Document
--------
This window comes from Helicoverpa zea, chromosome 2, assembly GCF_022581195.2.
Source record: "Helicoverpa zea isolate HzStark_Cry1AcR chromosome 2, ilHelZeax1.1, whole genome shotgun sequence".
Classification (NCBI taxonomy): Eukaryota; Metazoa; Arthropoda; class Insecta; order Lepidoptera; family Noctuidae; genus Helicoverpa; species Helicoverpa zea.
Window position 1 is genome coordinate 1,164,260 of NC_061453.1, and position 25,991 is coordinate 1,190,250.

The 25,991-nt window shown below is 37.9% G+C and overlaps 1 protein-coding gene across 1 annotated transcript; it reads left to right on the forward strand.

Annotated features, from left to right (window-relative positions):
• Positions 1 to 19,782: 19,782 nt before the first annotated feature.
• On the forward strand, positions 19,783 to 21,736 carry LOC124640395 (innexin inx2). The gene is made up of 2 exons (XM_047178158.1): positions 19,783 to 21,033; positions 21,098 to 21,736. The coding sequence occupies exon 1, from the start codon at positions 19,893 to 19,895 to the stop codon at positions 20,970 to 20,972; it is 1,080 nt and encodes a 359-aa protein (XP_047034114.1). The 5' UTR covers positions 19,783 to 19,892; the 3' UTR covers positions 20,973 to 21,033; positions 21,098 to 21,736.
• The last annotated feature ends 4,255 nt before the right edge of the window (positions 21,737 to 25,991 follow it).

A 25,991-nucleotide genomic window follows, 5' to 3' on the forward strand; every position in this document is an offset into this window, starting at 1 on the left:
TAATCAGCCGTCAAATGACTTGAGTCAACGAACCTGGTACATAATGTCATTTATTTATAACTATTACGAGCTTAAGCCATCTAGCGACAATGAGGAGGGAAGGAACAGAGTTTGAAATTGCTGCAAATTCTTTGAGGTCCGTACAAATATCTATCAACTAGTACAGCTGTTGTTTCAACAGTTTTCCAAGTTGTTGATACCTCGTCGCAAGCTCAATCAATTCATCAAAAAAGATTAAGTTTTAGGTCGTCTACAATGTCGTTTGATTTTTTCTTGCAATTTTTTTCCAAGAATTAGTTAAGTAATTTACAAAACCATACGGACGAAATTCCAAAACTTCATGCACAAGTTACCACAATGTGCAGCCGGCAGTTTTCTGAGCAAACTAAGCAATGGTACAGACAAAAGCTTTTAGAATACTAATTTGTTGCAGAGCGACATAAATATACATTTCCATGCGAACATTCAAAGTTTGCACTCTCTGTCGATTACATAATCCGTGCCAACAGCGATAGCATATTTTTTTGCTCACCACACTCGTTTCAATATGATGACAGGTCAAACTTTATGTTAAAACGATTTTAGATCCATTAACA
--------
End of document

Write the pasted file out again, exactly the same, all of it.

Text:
This window comes from Helicoverpa zea, chromosome 2, assembly GCF_022581195.2.
Source record: "Helicoverpa zea isolate HzStark_Cry1AcR chromosome 2, ilHelZeax1.1, whole genome shotgun sequence".
Classification (NCBI taxonomy): Eukaryota; Metazoa; Arthropoda; class Insecta; order Lepidoptera; family Noctuidae; genus Helicoverpa; species Helicoverpa zea.
Window position 1 is genome coordinate 1,164,260 of NC_061453.1, and position 25,991 is coordinate 1,190,250.

The 25,991-nt window shown below is 37.9% G+C and overlaps 1 protein-coding gene across 1 annotated transcript; it reads left to right on the forward strand.

Annotated features, from left to right (window-relative positions):
• Positions 1 to 19,782: 19,782 nt before the first annotated feature.
• On the forward strand, positions 19,783 to 21,736 carry LOC124640395 (innexin inx2). The gene is made up of 2 exons (XM_047178158.1): positions 19,783 to 21,033; positions 21,098 to 21,736. The coding sequence occupies exon 1, from the start codon at positions 19,893 to 19,895 to the stop codon at positions 20,970 to 20,972; it is 1,080 nt and encodes a 359-aa protein (XP_047034114.1). The 5' UTR covers positions 19,783 to 19,892; the 3' UTR covers positions 20,973 to 21,033; positions 21,098 to 21,736.
• The last annotated feature ends 4,255 nt before the right edge of the window (positions 21,737 to 25,991 follow it).

A 25,991-nucleotide genomic window follows, 5' to 3' on the forward strand; every position in this document is an offset into this window, starting at 1 on the left:
TAATCAGCCGTCAAATGACTTGAGTCAACGAACCTGGTACATAATGTCATTTATTTATAACTATTACGAGCTTAAGCCATCTAGCGACAATGAGGAGGGAAGGAACAGAGTTTGAAATTGCTGCAAATTCTTTGAGGTCCGTACAAATATCTATCAACTAGTACAGCTGTTGTTTCAACAGTTTTCCAAGTTGTTGATACCTCGTCGCAAGCTCAATCAATTCATCAAAAAAGATTAAGTTTTAGGTCGTCTACAATGTCGTTTGATTTTTTCTTGCAATTTTTTTCCAAGAATTAGTTAAGTAATTTACAAAACCATACGGACGAAATTCCAAAACTTCATGCACAAGTTACCACAATGTGCAGCCGGCAGTTTTCTGAGCAAACTAAGCAATGGTACAGACAAAAGCTTTTAGAATACTAATTTGTTGCAGAGCGACATAAATATACATTTCCATGCGAACATTCAAAGTTTGCACTCTCTGTCGATTACATAATCCGTGCCAACAGCGATAGCATATTTTTTTGCTCACCACACTCGTTTCAATATGATGACAGGTCAAACTTTATGTTAAAACGATTTTAGATCCATTAACA